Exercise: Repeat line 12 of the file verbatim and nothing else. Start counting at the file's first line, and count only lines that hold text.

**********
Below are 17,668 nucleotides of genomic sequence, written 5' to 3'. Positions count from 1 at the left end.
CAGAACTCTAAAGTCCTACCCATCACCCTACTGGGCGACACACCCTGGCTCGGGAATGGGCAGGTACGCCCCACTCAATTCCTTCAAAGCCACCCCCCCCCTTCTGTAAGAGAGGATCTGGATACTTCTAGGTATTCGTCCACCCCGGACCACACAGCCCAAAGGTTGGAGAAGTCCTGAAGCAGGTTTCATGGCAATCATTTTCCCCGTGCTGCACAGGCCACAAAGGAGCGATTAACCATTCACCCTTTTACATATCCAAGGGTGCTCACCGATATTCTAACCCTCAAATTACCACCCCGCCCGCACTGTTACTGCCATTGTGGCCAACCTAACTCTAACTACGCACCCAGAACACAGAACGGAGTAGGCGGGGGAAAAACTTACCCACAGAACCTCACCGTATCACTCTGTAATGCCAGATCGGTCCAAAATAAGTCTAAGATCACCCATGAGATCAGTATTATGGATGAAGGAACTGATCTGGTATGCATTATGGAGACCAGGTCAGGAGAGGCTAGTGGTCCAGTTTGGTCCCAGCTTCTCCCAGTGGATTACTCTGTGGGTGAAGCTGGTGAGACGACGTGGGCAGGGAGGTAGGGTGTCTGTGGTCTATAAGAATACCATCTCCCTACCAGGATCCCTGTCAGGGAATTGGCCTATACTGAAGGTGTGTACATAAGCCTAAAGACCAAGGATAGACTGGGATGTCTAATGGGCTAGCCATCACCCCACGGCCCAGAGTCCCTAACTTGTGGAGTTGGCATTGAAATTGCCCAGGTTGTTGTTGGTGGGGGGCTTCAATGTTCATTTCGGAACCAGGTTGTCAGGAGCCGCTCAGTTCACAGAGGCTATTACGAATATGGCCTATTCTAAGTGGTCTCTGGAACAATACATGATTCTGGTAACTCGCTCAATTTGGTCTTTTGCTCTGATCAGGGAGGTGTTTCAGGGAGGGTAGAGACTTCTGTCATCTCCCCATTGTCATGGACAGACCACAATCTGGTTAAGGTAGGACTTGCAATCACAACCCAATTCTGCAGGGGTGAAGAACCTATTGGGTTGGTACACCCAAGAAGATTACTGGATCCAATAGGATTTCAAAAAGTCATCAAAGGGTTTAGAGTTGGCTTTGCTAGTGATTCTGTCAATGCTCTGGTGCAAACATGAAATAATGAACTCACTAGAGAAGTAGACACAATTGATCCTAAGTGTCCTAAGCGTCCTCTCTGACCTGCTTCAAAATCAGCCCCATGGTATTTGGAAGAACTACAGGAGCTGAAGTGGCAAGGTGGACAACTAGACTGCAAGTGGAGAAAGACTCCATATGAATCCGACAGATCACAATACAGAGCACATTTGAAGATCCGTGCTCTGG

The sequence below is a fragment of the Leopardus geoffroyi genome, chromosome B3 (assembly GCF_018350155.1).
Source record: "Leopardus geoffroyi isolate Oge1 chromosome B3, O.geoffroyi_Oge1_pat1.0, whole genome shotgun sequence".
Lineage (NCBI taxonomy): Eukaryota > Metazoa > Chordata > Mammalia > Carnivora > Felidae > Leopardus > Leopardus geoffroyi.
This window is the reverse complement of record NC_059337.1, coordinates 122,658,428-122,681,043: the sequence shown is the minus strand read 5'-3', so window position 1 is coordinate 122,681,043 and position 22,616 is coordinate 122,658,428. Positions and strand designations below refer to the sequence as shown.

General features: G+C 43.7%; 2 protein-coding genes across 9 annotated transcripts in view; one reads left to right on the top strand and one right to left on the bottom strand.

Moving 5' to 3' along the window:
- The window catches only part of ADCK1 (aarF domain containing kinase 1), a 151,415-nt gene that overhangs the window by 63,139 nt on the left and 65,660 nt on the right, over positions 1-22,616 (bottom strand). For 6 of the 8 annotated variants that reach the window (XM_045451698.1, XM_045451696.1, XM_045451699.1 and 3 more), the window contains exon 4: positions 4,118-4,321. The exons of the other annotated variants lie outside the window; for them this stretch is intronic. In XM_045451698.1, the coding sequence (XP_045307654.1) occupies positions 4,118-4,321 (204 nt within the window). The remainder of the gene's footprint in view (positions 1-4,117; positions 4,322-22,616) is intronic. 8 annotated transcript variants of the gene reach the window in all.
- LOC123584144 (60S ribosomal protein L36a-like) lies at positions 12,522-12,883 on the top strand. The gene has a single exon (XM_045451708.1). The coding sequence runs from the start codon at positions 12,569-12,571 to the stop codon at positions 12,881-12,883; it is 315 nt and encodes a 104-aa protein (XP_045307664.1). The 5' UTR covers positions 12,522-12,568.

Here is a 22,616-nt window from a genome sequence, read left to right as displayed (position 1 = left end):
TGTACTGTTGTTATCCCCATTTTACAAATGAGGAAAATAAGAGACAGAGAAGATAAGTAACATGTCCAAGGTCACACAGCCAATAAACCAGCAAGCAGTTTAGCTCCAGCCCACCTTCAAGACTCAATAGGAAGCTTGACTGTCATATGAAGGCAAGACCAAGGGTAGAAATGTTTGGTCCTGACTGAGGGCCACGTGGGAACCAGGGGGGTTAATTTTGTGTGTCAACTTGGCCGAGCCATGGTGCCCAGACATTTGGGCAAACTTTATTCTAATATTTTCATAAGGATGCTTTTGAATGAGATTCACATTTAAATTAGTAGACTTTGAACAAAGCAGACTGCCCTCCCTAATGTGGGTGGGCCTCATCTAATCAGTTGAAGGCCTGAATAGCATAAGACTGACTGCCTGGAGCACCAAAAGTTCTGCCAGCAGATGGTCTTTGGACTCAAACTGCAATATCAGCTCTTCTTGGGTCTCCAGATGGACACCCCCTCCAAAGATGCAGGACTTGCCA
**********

TGTACTGTTGTTATCCCCATTTTACAAATGAGGAAAATAAGAGACAGAGAAGATAAGTAACATGTCCAAGGTCACACAGCCAATAAACCAGCAAGCAGTTTAGCTCCAGCCCACCTTCAAGACTCAATAGGAAGCTTGACTGTCATATGAAGGCAAGACCAAGGGTAGAAATGTTTGGTCCTGACTGAGGGCCACGTGGGAACCAGGGGGGTTAATTTTGTGTGTCAACTTGGCCGAGCCATGGTGCCCAGACATTTGGGCAAACTTTATTCTAATATTTTCATAAGGATGCTTTTGAATGAGATTCACATTTAAATTAGTAGACTTTGAACAAAGCAGACTGCCCTCCCTAATGTGGGTGGGCCTCATCTAATCAGTTGAAGGCCTGAATAGCATAAGACTGACTGCCTGGAGCACCAAAAGTTCTGCCAGCAGATGGTCTTTGGACTCAAACTGCAATATCAGCTCTTCTTGGGTCTCCAGATGGACACCCCCTCCAAAGATGCAGGACTTGCCA